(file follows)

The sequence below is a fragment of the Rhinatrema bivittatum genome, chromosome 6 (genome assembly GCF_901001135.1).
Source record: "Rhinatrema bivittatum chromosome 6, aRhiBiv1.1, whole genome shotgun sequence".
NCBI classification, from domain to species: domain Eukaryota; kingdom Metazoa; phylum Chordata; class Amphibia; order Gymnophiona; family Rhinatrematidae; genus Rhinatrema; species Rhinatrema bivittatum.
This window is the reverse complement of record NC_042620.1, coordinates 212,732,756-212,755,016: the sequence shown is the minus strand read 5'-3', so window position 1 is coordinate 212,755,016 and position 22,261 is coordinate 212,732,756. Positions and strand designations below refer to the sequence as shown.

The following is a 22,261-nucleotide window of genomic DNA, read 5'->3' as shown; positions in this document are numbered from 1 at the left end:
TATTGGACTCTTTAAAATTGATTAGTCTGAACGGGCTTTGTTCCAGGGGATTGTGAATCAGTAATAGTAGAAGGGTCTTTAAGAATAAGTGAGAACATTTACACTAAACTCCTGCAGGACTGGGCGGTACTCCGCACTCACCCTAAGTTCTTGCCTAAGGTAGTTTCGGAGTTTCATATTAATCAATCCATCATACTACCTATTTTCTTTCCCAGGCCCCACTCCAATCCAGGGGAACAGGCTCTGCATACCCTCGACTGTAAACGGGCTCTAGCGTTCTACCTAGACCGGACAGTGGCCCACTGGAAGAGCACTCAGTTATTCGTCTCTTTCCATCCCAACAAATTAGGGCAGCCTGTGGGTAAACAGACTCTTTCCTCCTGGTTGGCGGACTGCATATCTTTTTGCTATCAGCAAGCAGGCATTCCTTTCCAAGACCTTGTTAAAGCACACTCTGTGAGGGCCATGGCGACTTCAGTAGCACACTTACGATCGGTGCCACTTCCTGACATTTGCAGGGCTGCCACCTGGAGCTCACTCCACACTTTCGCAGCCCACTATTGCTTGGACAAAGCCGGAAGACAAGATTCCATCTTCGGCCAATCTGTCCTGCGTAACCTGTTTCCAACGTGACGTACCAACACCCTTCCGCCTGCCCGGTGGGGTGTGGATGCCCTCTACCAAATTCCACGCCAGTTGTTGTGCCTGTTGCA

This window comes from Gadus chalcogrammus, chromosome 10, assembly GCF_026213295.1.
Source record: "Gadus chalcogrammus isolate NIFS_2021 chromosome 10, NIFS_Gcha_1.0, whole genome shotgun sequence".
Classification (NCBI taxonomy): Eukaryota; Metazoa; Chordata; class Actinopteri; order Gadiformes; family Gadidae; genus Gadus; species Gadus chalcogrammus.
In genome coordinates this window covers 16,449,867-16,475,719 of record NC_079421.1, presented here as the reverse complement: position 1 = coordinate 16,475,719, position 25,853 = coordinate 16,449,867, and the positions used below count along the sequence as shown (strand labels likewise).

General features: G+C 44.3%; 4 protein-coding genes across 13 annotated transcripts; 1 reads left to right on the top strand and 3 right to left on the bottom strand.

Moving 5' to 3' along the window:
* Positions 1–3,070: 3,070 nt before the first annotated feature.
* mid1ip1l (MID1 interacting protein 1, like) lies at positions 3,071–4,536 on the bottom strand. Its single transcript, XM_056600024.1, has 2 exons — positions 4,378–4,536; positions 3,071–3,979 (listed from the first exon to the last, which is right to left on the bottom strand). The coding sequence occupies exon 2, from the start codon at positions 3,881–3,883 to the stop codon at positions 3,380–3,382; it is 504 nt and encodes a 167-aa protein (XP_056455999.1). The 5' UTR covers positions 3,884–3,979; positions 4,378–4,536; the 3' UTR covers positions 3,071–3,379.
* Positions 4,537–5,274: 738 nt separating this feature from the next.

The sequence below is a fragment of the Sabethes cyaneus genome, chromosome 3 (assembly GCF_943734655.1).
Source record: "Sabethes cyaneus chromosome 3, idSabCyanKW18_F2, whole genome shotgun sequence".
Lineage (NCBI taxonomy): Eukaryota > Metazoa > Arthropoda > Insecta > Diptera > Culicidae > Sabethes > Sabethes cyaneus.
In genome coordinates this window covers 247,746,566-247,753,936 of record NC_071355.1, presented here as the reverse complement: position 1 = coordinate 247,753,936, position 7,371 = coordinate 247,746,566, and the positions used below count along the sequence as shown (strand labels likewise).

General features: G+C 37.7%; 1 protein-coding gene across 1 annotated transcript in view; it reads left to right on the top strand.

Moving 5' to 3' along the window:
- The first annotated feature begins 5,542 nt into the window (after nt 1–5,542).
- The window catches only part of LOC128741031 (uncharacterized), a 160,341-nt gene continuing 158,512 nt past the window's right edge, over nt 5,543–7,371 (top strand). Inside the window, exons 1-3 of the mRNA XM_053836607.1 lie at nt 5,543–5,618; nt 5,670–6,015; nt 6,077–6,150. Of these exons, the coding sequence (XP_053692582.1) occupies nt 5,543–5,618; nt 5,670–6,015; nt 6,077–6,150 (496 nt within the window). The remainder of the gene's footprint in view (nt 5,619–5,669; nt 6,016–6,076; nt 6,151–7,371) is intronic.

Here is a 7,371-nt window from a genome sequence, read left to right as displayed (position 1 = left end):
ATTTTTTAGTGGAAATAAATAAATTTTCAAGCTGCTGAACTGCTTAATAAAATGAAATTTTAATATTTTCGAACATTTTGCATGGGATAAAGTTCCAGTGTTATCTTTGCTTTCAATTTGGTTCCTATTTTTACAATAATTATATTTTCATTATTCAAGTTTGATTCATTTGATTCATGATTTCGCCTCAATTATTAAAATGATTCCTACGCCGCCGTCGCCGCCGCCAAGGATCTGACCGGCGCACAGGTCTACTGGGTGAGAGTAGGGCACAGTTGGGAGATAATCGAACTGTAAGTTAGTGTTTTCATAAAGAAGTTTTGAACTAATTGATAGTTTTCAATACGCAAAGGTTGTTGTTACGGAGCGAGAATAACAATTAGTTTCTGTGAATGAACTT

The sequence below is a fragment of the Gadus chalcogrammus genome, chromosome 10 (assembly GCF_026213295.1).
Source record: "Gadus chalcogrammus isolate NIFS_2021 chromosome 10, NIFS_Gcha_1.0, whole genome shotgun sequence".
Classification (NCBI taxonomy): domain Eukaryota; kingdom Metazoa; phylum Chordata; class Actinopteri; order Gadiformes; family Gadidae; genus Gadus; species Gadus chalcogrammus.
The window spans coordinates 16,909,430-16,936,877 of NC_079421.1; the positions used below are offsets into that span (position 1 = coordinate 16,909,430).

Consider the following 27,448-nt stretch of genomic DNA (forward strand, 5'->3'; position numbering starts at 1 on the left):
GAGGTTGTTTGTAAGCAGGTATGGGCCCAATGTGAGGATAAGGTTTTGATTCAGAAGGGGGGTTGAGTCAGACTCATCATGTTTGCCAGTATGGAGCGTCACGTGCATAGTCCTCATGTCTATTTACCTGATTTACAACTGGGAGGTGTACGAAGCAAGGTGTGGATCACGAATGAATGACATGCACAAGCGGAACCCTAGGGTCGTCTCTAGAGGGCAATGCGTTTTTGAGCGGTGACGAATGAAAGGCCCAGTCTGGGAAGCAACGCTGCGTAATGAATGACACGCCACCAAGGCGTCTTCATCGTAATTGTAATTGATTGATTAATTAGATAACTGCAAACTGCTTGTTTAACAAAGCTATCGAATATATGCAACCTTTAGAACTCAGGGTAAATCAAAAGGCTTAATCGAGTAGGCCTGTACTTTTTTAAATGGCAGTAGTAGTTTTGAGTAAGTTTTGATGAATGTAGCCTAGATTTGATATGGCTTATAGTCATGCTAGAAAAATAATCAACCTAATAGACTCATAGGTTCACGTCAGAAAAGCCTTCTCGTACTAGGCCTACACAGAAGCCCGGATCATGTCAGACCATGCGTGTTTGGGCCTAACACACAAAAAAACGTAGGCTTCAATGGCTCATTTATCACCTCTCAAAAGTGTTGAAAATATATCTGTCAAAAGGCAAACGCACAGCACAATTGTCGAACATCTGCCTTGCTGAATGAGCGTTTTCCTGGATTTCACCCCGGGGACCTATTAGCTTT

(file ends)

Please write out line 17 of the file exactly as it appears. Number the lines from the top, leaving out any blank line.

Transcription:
Source record: "Sabethes cyaneus chromosome 3, idSabCyanKW18_F2, whole genome shotgun sequence".